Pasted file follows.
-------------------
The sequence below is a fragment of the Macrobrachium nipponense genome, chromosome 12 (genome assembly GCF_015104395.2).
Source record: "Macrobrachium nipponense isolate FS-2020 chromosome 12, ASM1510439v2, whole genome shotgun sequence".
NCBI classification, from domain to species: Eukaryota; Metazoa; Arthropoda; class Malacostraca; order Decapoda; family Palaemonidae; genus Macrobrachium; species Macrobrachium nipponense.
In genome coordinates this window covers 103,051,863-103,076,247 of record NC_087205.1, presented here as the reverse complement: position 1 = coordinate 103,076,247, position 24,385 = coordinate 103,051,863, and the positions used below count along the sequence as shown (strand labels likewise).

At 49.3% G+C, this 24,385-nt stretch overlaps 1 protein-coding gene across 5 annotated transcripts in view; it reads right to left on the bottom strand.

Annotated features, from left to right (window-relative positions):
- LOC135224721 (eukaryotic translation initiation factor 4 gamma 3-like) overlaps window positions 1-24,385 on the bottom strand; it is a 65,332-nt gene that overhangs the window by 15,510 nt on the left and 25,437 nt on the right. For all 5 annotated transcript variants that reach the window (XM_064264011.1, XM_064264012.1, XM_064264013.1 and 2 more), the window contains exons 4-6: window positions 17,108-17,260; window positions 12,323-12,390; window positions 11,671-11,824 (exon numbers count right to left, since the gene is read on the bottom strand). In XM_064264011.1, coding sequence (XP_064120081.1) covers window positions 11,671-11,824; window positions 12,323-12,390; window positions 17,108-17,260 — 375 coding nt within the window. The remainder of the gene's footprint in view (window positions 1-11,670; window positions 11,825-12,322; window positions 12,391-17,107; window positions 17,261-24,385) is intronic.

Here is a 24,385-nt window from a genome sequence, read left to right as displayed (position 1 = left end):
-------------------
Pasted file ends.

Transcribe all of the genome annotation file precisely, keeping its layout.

The sequence below is a fragment of the Macrobrachium nipponense genome, chromosome 12 (genome assembly GCF_015104395.2).
Source record: "Macrobrachium nipponense isolate FS-2020 chromosome 12, ASM1510439v2, whole genome shotgun sequence".
NCBI classification, from domain to species: Eukaryota; Metazoa; Arthropoda; class Malacostraca; order Decapoda; family Palaemonidae; genus Macrobrachium; species Macrobrachium nipponense.
In genome coordinates this window covers 103,051,863-103,076,247 of record NC_087205.1, presented here as the reverse complement: position 1 = coordinate 103,076,247, position 24,385 = coordinate 103,051,863, and the positions used below count along the sequence as shown (strand labels likewise).

At 49.3% G+C, this 24,385-nt stretch overlaps 1 protein-coding gene across 5 annotated transcripts in view; it reads right to left on the bottom strand.

Annotated features, from left to right (window-relative positions):
- LOC135224721 (eukaryotic translation initiation factor 4 gamma 3-like) overlaps window positions 1-24,385 on the bottom strand; it is a 65,332-nt gene that overhangs the window by 15,510 nt on the left and 25,437 nt on the right. For all 5 annotated transcript variants that reach the window (XM_064264011.1, XM_064264012.1, XM_064264013.1 and 2 more), the window contains exons 4-6: window positions 17,108-17,260; window positions 12,323-12,390; window positions 11,671-11,824 (exon numbers count right to left, since the gene is read on the bottom strand). In XM_064264011.1, coding sequence (XP_064120081.1) covers window positions 11,671-11,824; window positions 12,323-12,390; window positions 17,108-17,260 — 375 coding nt within the window. The remainder of the gene's footprint in view (window positions 1-11,670; window positions 11,825-12,322; window positions 12,391-17,107; window positions 17,261-24,385) is intronic.

Here is a 24,385-nt window from a genome sequence, read left to right as displayed (position 1 = left end):